14 NC magistrates use recusal law focusing on gay marriage

In this photo taken March 22, 2015, the rings of Thomas Kostura and Ijpe DeKoe sit on a table in their Memphis, Tenn. apartment. According to an Associated Press-GfK poll in April, nearly half of Americans favor laws allowing gay and lesbian couples to wed in their own states, while just over a third are opposed. The poll was conducted just before the Supreme Court heard oral arguments in a case that will probably decide whether states can continue to bar same-sex couples from marrying. Kostura and deKoe were married in New York in 2011. (AP Photo/Karen Pulfer Focht)

RALEIGH, N.C. (AP) – About 2 percent of North Carolina’s magistrates have officially recused themselves from performing marriages since the legislature passed a law last month responding to gay marriages becoming legal in the state last October.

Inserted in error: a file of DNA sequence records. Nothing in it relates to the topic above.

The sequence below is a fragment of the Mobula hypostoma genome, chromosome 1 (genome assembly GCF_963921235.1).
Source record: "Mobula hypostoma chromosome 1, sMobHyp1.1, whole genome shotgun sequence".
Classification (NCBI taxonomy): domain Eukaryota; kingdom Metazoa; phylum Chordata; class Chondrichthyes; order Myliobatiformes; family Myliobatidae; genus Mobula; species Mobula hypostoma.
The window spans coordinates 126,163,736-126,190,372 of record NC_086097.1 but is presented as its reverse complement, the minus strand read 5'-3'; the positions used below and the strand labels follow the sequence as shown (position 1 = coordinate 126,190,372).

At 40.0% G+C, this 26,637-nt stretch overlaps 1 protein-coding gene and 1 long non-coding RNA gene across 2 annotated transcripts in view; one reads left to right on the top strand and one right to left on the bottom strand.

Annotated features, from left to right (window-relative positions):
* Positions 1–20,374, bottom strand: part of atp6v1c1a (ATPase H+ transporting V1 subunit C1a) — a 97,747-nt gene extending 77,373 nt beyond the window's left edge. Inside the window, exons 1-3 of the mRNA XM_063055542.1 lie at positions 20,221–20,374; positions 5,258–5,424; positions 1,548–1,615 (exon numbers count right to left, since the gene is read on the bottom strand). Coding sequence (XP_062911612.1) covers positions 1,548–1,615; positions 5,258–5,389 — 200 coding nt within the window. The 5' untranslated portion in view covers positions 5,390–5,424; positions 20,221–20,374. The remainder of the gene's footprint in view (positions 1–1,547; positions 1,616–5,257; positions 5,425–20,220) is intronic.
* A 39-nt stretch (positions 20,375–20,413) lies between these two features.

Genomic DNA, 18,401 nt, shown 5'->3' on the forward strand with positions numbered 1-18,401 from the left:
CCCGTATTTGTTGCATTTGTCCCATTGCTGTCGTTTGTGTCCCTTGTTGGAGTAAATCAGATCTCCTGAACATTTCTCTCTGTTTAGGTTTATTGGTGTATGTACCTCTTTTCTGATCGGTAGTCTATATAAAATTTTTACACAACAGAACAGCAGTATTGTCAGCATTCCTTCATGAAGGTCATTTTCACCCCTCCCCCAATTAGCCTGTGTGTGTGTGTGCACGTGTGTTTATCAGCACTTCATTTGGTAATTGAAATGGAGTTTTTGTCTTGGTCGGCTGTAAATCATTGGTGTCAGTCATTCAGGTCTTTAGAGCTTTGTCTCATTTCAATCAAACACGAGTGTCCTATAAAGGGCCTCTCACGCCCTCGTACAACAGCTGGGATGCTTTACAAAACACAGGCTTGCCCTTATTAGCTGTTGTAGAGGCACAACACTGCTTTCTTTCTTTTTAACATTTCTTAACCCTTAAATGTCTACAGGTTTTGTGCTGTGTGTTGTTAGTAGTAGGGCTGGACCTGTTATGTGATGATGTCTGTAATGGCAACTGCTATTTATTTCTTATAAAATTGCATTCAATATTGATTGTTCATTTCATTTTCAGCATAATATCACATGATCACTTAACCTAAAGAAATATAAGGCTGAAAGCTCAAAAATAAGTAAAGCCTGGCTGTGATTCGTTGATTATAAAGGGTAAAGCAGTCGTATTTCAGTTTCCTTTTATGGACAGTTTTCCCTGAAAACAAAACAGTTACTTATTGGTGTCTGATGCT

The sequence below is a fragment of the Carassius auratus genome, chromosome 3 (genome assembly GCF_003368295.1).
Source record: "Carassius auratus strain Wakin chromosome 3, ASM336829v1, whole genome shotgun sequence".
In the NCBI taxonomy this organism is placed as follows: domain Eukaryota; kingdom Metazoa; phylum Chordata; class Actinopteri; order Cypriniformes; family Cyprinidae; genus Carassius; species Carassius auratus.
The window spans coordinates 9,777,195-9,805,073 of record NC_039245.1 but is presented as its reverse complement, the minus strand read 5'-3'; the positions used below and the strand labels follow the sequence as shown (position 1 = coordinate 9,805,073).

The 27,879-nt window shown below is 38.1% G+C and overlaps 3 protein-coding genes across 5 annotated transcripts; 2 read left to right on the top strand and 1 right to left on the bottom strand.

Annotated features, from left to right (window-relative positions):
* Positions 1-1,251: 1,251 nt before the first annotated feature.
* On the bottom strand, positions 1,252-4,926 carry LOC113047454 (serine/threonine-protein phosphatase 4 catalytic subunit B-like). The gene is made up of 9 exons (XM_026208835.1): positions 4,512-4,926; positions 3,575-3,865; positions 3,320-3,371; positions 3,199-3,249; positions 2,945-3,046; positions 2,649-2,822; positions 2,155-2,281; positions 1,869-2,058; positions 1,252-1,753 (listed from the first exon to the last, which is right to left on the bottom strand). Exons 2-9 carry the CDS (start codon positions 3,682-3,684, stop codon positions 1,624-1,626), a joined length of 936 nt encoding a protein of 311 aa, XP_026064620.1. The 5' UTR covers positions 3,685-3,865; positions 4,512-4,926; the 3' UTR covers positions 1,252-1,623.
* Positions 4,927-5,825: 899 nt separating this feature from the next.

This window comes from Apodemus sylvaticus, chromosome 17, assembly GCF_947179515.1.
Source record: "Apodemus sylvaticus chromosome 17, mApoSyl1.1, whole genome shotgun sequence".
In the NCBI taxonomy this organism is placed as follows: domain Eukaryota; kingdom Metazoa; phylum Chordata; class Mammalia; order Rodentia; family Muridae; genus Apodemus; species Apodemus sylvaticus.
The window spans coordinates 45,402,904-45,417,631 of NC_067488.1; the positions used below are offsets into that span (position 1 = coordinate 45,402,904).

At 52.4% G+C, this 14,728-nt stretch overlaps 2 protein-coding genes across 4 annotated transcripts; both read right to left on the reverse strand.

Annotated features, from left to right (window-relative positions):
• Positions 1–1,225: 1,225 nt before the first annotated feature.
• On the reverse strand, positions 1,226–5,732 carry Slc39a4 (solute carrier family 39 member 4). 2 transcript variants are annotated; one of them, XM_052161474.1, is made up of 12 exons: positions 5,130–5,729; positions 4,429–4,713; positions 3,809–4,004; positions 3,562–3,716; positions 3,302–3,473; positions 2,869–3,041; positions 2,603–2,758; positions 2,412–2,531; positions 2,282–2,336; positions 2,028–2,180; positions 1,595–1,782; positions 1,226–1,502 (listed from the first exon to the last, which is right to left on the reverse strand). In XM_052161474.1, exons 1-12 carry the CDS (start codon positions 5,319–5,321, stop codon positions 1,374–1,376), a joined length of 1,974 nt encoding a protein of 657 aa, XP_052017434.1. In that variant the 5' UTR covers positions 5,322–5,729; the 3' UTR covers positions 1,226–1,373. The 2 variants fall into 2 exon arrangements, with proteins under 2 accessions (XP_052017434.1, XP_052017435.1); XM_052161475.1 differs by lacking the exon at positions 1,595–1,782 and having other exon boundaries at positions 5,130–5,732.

A state court system spokeswoman said late Tuesday that it had received notices through Monday from 14 magistrates citing a “sincerely held religious objection.” They are prohibited from performing civil marriages – for both straight and gay couples – for at least six months. There are more than 670 magistrates statewide.

The court system considers the magistrates’ names and their notices part of their personnel files and confidential.

The law took effect June 11 after the legislature overrode Gov. Pat McCrory’s veto. Some county registers of deeds workers also can recuse themselves from issuing marriage licenses.

Copyright 2015 The Associated Press. All rights reserved.

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